Resource utilization and allocation
The larger size and greater reproductive output of intermediate plants, as compared to wild-like plants, were most pronounced at the end of the plot with relatively high levels of phosphorous and potassium and low pH, but also evident at the end of the gradient with least nutrients and highest pH. Notably, the intermediate plants behaved more or less like the cultivar-like plants. Breeding and cultivation of chicory cultivars under intensive cultivation has perhaps selected plants that are more responsive to high nutrient concentrations. Hybrids between wild and cultivated chicory seem to have inherited this trait, as may be the case for wild-cultivar hybrids of other crops species as well (Hauser et al., 2003).
Compared to wild-like plants, the intermediate plants invested relatively more of their resources in vegetative and reproductive growth than in storage, as indicated by higher shoot-to-root ratio. This resource allocation is likely inherited from the leaf-type cultivar, which has been selected towards a one-year growth pattern in which increase in harvestable biomass is favoured over storage and survival. Similar differences between wild, cultivated and hybrid plants in allocation to first year reproduction versus storage have been described for carrot (Hauser and Bjørn, 2001) and beet (Van Dijk, 2004). The ability to flower in the first year of growth allows hybrids of these species to reproduce in the field before root harvest and thereby initiate weedy hybrid populations. It is possible that a similar shift in allocation exists for chicory.
The larger numbers of seeds produced by cultivar-like and intermediate plants as compared with wild plants resulted from larger numbers of capitulae, which were correlated with longer flowering periods. The number of capitulae per plant was previously identified as the principal component of seed yield differences in cultivated chicory (Fanizza and Damato, 1995). We did not estimate pollen viability and thereby the success of hybrids as pollen donors. However, reciprocal cross-pollinations between the wild, hybrid and cultivar types of our experiment showed no differences in compatibility among any combinations (LP Kiær, unpublished data). Considering the large number of capitulae and long flowering period, we speculate that hybrids also fathered a high proportion of seeds in the plot.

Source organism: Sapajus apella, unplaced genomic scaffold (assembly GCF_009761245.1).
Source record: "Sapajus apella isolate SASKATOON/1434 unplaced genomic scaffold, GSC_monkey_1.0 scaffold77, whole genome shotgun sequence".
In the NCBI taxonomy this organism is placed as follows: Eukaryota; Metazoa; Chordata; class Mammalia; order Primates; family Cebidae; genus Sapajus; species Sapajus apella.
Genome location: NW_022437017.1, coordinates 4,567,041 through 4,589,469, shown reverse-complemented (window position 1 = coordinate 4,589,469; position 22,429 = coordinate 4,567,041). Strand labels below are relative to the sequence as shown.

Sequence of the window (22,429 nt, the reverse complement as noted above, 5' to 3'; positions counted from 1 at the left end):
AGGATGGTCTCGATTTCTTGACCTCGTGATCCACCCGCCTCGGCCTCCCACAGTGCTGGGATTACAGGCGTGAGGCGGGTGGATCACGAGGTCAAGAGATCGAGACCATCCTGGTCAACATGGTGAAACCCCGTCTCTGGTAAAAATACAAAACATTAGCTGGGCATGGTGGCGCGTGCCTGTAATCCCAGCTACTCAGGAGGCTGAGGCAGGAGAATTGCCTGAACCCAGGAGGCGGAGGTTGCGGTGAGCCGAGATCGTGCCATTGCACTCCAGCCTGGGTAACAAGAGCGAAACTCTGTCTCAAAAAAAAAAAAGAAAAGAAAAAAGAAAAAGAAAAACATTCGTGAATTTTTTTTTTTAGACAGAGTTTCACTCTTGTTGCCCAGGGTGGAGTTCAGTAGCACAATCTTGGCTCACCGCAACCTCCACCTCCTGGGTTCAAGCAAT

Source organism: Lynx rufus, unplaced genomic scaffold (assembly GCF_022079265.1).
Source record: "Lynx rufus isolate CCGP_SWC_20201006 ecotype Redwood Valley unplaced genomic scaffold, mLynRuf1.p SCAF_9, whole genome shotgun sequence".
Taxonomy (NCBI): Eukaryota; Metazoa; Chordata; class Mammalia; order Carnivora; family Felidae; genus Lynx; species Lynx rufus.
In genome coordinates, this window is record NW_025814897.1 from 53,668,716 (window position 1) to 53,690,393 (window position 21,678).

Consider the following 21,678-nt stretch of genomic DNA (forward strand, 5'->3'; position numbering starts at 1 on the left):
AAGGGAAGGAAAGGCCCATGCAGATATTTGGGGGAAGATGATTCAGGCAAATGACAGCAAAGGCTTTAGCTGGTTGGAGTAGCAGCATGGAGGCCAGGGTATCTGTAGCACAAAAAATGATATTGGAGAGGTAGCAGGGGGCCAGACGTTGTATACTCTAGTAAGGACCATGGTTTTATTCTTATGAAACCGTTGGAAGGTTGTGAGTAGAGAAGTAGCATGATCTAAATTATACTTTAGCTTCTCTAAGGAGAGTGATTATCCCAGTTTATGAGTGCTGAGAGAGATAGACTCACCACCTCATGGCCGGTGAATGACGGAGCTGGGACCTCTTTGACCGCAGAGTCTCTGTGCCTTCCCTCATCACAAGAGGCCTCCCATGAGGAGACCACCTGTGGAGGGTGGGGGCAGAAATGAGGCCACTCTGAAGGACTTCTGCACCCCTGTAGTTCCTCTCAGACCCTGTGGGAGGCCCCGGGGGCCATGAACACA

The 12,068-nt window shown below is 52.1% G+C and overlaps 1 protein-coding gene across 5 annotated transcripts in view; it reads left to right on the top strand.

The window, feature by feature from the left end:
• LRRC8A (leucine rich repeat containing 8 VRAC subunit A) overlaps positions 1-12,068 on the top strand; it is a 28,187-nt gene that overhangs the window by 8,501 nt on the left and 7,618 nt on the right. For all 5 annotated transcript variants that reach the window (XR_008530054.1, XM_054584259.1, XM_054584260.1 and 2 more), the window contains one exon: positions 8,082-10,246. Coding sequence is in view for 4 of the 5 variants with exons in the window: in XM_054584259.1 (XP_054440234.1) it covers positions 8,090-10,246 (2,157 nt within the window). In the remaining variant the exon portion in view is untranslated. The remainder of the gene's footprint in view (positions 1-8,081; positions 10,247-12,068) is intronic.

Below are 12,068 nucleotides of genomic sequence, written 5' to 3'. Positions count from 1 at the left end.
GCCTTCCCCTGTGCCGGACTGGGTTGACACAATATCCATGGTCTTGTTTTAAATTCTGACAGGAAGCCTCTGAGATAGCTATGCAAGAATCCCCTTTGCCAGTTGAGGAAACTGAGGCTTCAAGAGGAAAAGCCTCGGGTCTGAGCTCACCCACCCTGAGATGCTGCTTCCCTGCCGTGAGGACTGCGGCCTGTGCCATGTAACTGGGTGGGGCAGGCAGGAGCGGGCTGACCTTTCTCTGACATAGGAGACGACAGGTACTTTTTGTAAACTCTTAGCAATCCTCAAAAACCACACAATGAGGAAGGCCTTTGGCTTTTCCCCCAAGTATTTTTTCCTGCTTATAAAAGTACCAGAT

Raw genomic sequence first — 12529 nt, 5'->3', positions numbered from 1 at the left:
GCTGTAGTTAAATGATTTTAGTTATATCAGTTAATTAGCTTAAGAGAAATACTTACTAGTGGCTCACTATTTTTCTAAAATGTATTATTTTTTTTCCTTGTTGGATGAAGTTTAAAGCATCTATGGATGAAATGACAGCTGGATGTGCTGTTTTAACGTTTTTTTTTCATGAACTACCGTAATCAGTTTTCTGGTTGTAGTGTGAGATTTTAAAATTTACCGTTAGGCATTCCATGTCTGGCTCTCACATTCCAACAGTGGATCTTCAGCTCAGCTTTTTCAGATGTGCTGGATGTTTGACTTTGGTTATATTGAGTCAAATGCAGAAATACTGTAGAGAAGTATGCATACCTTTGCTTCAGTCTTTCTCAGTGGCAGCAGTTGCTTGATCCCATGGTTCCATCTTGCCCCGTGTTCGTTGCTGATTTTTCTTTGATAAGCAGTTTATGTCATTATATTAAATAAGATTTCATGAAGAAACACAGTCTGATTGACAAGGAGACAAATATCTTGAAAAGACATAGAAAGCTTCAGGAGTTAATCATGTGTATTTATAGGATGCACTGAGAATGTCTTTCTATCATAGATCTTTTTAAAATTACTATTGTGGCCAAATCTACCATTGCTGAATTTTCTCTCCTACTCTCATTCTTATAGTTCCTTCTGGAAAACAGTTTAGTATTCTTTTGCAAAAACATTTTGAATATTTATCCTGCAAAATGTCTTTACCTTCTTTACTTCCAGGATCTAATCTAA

Susceptibility to herbivory
Despite availability of many wild-like roots, mice preferentially ate roots of cultivar-like and intermediate plants. Although this data set includes relatively few observations of herbivory, it is based on many plants, and the results support the hypothesis that hybrids between cultivated and wild plants could be more prone to herbivory (Cummings et al., 1999; Alexander et al., 2001). As the cultivar parents have been bred for palatability (Ryder, 1999), the hybrids may produce lower amounts of phytochemicals known to repel herbivores in chicory (Bais and Ravishankar, 2001). Also, higher nutrient concentrations in cultivar-like and hybrid roots may have made them more preferred (Zangerl and Bazzaz, 1992). A previous study on phenological, morphological and fitness-related traits of various European provenances of C. intybus also found large differences in root consumption by small rodents (Kollmann, personal communication).
Hybrid fitness in wild populations
We did not find evidence that hybrids were affected by outbreeding depression or hybrid breakdown. On the contrary, intermediate plants in the experimental plot on average produced more seeds than wild plants, including plants assigned to the second crossing generation (F2 and backcrosses; results not shown). A number of intermediate plants actually produced extremely many seeds, and among these were the ones with the highest and the third and fourth highest seed production among all plants (Figure 3e). As with the morphological traits, hybrid seed production thus seems to be more variable than that of parental plants, as also suggested by Hails and Morley (2005). Transgression of parental fitness characters could thus lead to hybrids with a higher individual seed production than parental individuals, as also discussed by Hauser et al. (1998) in relation to second-generation hybrids between oilseed rape and Brassica rapa.
Our results could indicate that the seed production of hybrid plants may approach, or perhaps become lower, than that of wild plants in nutrient-poor habitats (Hails and Morley, 2005). In Denmark, natural populations of wild chicory only occur in the eastern part where the natural soil substrate is rich in clay and nutrients, and here mostly in roadsides, disturbed ruderal sites, and along beaches where nutrients are abundant. This suggests that the habitats of wild chicory could be suitable for hybrids, although they may be affected negatively by other biotic and abiotic factors as well. Many offspring plants in the experiment were at least second-generation hybrids exhibiting mixed leaf morphology, meaning that some of the plants in the roadside were also hybrids. The fact that chicory hybrids grew spontaneously in the densely vegetated roadside shows that they, at least sometimes, are able to survive and reproduce outside cultivated fields. Previously, van Cutsem et al. (2003) identified a number of feral populations of cultivar chicory established in ruderal sites. Hooftman et al. (2005) have shown that hybrids between lettuce (Lactuca sativa) and its wild progenitor Lactuca serriola (a close relative to chicory) can be well-fit even in densely vegetated natural habitats, and that they are able to establish hybrid selfing populations.